One Writer’s Journey

May 29, 2019

3 Ways Writers and Libraries Can Stay Relevant in the Modern World

Filed under: Uncategorized — suebe @ 1:14 am
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Libraries like writers sometimes feel like they are facing an uphill battle.  How do you stay relevant in the modern world when there are so many things that people can be doing besides reading?  If you are anything like the St. Louis County Library, you meet people where they are.  Here are three things my library system is doing that can serve as examples for writers and other creative types.

The whole world of books. More than just print novels, the St. Louis County Library has worked to build its collection to meet people where they are reading.  Graphic novels? Got ’em.  E-books?  You can find both e-books to read and e-audiobooks.  Our headquarters branch also has a collection in Chinese.  Writers shouldn’t just follow trends but they should be paying attention to what is in demand now vs trying to sell what was popular 12 years ago.

Hands on experiences.  In addition to hands-on library programs like crafts and exercise classes, our library system also checks out a variety of objects including musical instruments, telescopes and puzzles.  Check out any of these items and get busy.  The library is also hosting a contest for a book mark design. Writers can take advantage of this by writing how-tos or working activities into their other work.  Think of the number of cozy myteries that include recipes.  Not interested in writing a how-to?  You can still give your readers information that they can use in their daily life.

Stay on top of social issues.  Our library system goes beyond books about hunger and Pride month.  There is also a summer lunch program for school aged children and a month of activities and lectures for Pride Month.  Abdo’s Special Reports are about hot button topics. I’ve written about race and the Dakota Access Pipeline.  Publishers are looking for fiction and nonfiction alike that cover headline topics.

It doesn’t do any good to bemoan a changing world if you want to be a selling writer.

–SueBE

 

May 2, 2019

Children’s Nonfiction: How to Get Ready for Jeopardy

Filed under: Uncategorized — suebe @ 3:50 am
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Today, I stumbled on a Publisher’s Weekly interview with James Holzhauer. Holzhauer is only the second person to ever win more than a million dollars in regular season play on the game show Jeopardy.  And how did he prepare to answer questions on a wide variety of topics?  He read children’s nonfiction.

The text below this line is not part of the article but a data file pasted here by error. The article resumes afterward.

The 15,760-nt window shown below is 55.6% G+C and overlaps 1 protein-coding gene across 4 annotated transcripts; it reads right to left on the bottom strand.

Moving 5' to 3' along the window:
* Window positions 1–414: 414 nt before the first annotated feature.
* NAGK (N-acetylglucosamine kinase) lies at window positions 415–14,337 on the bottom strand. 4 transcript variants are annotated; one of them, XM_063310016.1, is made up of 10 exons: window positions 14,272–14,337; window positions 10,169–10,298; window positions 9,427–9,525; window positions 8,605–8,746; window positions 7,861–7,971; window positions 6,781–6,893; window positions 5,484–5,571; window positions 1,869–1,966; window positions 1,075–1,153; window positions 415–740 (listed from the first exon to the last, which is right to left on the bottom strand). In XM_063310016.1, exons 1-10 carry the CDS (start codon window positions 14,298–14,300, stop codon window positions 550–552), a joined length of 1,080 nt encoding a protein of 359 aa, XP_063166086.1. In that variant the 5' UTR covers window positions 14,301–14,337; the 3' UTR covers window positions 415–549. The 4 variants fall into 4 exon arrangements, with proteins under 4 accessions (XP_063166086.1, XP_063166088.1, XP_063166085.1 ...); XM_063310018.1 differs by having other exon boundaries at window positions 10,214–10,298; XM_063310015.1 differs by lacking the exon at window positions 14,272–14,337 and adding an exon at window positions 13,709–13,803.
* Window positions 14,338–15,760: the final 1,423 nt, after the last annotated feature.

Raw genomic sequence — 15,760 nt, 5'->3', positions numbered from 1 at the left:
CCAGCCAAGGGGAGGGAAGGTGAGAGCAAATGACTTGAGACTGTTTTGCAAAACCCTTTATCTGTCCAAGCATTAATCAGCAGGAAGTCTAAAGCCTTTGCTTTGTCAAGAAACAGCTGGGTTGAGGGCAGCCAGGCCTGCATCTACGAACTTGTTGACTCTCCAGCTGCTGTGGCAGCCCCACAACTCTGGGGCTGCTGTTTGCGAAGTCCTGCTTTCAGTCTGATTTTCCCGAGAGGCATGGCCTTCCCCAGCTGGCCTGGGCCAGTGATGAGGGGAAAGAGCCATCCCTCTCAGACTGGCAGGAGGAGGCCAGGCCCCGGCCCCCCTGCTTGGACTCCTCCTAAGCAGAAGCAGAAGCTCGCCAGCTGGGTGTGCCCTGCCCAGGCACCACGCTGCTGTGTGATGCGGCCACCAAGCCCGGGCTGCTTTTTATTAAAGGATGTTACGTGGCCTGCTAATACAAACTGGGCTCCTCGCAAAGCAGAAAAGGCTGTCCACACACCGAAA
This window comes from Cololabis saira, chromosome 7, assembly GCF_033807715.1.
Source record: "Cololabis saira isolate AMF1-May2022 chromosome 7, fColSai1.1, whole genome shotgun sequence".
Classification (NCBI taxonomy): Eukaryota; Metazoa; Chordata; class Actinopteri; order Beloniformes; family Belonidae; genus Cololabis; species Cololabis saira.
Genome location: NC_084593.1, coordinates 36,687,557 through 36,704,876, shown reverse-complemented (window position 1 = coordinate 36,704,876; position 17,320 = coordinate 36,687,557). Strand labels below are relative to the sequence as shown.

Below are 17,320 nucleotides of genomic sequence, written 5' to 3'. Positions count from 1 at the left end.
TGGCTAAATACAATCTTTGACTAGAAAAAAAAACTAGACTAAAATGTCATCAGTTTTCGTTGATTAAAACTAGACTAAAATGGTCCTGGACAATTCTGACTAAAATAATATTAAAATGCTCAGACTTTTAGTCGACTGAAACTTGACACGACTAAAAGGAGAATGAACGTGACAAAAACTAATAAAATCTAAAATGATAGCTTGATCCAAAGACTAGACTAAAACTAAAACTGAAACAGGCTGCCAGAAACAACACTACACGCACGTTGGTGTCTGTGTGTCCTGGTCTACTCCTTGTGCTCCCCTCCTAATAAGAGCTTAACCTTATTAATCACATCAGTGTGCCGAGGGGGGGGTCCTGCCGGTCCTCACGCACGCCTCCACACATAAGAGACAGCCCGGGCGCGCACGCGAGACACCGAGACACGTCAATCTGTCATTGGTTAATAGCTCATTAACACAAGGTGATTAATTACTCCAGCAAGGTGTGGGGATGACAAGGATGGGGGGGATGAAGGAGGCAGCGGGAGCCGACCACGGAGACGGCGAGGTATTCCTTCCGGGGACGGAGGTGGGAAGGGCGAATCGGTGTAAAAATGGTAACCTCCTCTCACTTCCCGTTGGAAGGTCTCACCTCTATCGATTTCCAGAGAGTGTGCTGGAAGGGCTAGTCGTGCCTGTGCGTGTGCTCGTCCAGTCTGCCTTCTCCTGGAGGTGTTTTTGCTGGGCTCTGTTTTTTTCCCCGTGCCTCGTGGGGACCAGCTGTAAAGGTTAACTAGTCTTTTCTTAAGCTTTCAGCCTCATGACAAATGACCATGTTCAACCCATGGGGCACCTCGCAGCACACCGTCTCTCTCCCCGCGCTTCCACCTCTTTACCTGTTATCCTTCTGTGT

I did laugh at how much effort he puts into not looking like a library “creeper.” Why did I find this so funny?  Because I’ve gone through this myself.  Like Holzhauer, I request a lot of books so that I’m not coming the shelves amid young readers.

But I’m also lucky because my librarians know me.  Fortunately, our local branch which had undergone remodeling, is once again open.  This is the branch that we started visiting at least periodically when my son was in grade school – we live between two branches.  So these librarian s have been seeing me for over a decade.  When I check out a bag of books on a single topic, they ask about my latest project.

As a nonfiction author, I was tickled by Holzhauer’s description of the children’s section. He called it the “place to go for books ‘tailored to make things interesting for uninterested readers.'” My editors don’t pull any punches.  I can’t assume that just because I find something interesting my readers will too.  I have to look for the most interesting slant.  I have to build a bridge from the world of the reader to the world of my topic.  And I have to keep things moving.

Long, eloquent quotes?  No place for them.  Direct and to the point is much better.  What does this type of editing mean?  Children’s nonfiction – the reading material of champions.

–SueBE

July 30, 2018

No More Library Fines for Young Readers

Filed under: Uncategorized — suebe @ 1:07 am
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If you are a reader today, and most writers are, you were probably a reader when you were a kid.  I’m sure my mother took me to the library but what I actually remember is going on my own.  I would ride my bike up the busy four lane (sidewalk riding).  Then I would cruise among the shelves visiting old favorites and looking for something new.  Then I’d check out an arm load of books that I would carefully wedge into my basket for the ride home.

Although there is still a bike rack in front of the library, I don’t see kids riding up there on their own.  They come instead with parents and grandparents.  But what happens when young readers can’t catch a ride?  They end up with late fees and fines.